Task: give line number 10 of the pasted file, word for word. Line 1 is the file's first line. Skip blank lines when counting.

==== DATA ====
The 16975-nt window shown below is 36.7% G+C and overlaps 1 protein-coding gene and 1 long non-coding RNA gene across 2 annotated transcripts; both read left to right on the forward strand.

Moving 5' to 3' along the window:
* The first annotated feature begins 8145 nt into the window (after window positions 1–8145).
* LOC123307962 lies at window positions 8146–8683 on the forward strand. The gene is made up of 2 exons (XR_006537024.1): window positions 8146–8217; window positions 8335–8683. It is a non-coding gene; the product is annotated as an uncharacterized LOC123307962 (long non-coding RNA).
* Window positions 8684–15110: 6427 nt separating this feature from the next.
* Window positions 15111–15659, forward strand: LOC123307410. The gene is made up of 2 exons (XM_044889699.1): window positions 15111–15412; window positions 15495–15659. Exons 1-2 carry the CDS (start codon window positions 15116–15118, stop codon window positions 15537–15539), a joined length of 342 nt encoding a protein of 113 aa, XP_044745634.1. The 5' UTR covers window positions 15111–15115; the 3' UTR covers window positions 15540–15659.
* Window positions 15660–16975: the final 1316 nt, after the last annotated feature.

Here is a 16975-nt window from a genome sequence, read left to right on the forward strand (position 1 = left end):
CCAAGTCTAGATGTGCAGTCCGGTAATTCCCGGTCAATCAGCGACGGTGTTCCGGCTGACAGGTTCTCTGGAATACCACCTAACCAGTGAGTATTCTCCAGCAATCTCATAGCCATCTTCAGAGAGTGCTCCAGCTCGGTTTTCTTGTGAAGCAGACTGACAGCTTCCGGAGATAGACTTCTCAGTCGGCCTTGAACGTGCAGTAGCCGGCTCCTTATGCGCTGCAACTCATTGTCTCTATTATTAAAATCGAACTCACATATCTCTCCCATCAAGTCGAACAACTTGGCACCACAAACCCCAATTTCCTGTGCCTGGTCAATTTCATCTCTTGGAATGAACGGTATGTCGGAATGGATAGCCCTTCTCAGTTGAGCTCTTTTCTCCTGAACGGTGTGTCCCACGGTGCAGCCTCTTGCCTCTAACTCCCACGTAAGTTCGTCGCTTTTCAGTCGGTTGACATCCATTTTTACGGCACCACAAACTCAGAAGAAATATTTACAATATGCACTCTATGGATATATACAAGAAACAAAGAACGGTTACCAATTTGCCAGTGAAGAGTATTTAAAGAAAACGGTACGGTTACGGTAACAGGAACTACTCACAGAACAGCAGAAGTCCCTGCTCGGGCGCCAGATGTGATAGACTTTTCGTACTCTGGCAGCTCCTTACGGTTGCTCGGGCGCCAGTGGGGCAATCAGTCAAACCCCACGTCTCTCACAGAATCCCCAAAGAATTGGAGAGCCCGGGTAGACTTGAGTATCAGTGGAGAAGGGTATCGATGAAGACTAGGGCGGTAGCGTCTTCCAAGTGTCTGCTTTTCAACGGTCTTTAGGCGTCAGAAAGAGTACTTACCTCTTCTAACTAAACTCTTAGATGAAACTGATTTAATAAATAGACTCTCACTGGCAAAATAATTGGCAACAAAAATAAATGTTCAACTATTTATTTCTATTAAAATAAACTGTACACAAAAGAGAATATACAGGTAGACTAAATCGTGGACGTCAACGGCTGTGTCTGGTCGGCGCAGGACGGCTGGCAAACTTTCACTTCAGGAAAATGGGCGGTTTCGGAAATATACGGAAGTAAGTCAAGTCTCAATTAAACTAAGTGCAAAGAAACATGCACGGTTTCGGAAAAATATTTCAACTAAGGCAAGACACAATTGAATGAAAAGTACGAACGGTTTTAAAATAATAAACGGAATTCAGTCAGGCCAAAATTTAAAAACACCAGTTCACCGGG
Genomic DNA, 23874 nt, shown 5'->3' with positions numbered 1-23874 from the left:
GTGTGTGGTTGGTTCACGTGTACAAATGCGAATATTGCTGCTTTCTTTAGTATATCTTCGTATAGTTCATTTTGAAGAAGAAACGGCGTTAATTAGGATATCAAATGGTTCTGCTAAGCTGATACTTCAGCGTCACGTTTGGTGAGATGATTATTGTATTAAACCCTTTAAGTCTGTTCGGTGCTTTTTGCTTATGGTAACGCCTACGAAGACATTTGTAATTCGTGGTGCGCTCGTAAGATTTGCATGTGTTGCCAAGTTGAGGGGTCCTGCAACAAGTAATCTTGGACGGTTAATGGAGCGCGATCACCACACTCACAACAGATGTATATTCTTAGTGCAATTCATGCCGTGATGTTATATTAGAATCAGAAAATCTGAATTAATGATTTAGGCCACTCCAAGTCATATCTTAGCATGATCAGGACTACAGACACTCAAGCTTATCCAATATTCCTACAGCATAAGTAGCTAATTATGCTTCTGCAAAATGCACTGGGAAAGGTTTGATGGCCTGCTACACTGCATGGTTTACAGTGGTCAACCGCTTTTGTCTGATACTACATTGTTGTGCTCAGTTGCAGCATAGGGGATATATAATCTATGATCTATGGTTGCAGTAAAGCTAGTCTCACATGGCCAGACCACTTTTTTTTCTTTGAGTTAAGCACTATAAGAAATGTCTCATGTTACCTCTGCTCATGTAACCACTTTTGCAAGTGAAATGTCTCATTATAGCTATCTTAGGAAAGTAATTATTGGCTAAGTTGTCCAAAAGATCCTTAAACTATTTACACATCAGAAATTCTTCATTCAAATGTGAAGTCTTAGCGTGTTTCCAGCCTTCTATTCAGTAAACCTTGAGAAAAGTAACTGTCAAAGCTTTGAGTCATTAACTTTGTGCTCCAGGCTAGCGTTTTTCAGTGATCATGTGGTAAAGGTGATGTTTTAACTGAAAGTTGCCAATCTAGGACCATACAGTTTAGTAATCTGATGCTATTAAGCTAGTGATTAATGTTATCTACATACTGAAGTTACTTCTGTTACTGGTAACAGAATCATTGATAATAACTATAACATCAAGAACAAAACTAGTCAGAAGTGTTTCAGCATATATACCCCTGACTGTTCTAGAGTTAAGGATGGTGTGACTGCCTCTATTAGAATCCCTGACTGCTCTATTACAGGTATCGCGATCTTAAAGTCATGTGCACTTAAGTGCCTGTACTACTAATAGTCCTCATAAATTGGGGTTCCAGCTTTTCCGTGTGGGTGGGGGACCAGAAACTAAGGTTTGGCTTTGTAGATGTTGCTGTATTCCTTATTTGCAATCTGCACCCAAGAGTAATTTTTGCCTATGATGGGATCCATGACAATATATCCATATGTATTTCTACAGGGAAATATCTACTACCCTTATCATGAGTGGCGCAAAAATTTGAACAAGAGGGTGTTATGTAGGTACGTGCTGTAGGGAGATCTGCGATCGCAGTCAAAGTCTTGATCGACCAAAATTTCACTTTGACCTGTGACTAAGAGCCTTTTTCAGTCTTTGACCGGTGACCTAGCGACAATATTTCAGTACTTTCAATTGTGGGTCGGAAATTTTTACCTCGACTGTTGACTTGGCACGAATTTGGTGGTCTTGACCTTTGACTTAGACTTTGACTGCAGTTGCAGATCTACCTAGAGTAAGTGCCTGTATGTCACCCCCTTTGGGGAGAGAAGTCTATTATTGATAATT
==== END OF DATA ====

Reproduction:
Genomic DNA, 23874 nt, shown 5'->3' with positions numbered 1-23874 from the left: